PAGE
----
Amazon steps up plan for online drugs delivery
Amazon is eyeing the UK online pharmacy sector in which Nadeem Sarwar already operates
Amazon is stepping up its plans to break into the online pharmacy industry in the UK in a move that will concern high street chemists and compete with a Glasgow-based operator.
The US giant has already disrupted the $312 billion (£215 billion) prescription drugs market in America and in January 2020 it filed a trademark for the name “Amazon Pharmacy” in the UK, Canada and Australia.
The UK pharmacy sector is estimated to be valued at $15.52bn and is growing steadily at an annual rate of 2%.
The registration is said to be “under examination” by the UK Intellectual Property Office.
Pharmacy organisations have raised concerns while the move will be of interest to Scottish company Phlo which is building an online drugs delivery business south of the border.
Nadeem Sarwar set up the digital pharmacy business in November 2019 after seeing how the model worked in the US.
He raised more than £1.7m in a crowdfund exercise last year said the company had “a unique chance to do something amazing in the pharmacy space during 2021.”
The firm has established a firm foothold in London and is planning expansion into Manchester and Birmingham. Its clients are entirely in England as the electronic prescription service that it uses is not available in Scotland.
See also: Interview with Nadeem Sarwar
Amazon acquired US online pharmacy business PillPack in 2018, outbidding its closest rival Wal-Mart. CNBC reported at the turn of the year that Amazon Pharmacy could also move into the medical and dental instruments and surgical markets.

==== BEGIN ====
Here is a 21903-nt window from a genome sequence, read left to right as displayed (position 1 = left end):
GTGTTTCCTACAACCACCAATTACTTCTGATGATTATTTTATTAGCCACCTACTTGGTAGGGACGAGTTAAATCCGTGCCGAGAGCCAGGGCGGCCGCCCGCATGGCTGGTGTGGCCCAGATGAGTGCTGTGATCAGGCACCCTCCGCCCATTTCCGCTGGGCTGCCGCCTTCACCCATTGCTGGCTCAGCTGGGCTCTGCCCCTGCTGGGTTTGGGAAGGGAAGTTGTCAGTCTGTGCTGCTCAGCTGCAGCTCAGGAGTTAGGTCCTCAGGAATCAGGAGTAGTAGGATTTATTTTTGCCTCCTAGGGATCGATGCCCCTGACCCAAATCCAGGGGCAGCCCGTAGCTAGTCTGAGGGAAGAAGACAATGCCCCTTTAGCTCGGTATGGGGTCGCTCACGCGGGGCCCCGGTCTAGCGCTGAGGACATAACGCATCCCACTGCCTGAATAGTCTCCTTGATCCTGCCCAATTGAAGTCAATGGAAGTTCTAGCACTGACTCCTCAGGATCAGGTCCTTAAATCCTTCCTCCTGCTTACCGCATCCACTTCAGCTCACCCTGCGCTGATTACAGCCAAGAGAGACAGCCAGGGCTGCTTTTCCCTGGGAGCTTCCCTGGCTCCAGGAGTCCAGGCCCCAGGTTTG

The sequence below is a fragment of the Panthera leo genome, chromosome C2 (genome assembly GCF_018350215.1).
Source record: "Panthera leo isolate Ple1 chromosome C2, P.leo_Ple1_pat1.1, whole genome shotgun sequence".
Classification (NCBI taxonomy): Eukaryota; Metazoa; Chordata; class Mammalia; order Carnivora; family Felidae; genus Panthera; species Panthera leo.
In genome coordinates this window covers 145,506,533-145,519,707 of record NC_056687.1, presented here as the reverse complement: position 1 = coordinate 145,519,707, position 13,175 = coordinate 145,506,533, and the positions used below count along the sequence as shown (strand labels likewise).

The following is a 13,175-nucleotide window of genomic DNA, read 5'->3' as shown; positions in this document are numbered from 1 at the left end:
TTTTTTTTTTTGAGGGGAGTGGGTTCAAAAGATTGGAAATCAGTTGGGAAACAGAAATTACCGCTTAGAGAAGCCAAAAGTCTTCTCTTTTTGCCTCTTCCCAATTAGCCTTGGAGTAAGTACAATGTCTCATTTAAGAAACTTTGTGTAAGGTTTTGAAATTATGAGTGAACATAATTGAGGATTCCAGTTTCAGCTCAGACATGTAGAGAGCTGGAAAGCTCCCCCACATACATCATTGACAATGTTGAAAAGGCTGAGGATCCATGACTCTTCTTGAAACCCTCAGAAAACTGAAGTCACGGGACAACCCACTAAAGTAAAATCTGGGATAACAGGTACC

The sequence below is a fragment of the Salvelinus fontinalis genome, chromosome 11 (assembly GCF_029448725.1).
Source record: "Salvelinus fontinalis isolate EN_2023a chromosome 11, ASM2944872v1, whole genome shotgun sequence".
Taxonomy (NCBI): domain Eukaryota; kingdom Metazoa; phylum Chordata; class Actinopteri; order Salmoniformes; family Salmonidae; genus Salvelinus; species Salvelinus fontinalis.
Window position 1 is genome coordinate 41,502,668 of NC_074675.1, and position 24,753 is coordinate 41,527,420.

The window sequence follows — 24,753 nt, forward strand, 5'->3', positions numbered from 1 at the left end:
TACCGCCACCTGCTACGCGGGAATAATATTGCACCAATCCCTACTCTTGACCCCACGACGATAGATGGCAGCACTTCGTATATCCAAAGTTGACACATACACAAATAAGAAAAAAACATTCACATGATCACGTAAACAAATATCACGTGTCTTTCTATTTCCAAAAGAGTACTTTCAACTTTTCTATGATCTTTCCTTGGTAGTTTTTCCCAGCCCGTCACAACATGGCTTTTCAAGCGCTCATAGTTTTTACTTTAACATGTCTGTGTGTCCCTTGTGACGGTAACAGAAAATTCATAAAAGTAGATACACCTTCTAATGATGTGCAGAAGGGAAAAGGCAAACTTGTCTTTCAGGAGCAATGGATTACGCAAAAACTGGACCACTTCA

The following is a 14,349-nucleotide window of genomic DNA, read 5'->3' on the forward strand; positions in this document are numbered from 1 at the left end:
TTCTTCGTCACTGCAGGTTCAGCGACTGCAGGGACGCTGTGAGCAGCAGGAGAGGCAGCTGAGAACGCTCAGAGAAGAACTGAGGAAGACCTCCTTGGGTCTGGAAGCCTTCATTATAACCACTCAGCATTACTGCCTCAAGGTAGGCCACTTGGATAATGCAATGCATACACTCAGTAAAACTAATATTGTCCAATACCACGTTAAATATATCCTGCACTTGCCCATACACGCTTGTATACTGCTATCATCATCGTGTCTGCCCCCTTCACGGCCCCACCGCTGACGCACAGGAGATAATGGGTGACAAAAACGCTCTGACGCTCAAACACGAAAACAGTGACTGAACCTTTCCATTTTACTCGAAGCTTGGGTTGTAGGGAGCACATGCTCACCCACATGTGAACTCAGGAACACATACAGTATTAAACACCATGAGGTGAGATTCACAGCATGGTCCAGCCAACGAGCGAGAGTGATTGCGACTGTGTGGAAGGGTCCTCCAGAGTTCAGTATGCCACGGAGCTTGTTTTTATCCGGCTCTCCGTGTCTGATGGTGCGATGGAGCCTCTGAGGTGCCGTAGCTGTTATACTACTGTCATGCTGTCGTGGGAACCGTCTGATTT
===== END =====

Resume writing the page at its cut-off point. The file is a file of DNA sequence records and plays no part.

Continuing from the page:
For Amazon to operate its own pharmacy in England, it will need to be included in NHS England’s pharmaceutical list of pharmacies – assuming it wants to provide NHS services.
The UK has a different pharmacy market from the US, where drug makers can set their own prices.
In the UK, drug prices are regulated, so Amazon would not be able to compete with pharmacies on price, but rather on convenience and speed.
The Royal Pharmaceutical Society (RPS) has stressed the crucial role played by bricks-and-mortar pharmacies, urging patients not to rely solely on online outlets.
RPS president Sandra Gidley told the chemists’ website C+D earlier this year: “While the public are increasingly buying online, it is vitally important to note that medicines are not normal consumer items. There is real importance and value in the face-to-face interaction between patients and a pharmacist and this must not be lost.
“Each interaction is an opportunity to make a health intervention and to ensure people have no issues with their medicines and are taking them safely.”
Gareth Jones, head of corporate affairs at the National Pharmacy Association, added: Amazon would have to significantly upgrade its delivery network to deliver medicines and handle things like fridge items and controlled drugs.
Duncan Rudkin, chief executive of the general pharmaceutical council, told C+D: “All pharmacies that want to operate in Great Britain, including online pharmacies, have to demonstrate how they will meet our standards before they can join our register.
“Medicines are not ordinary items of commerce, and the guidance sets out what pharmacy owners have to do to protect patient safety”.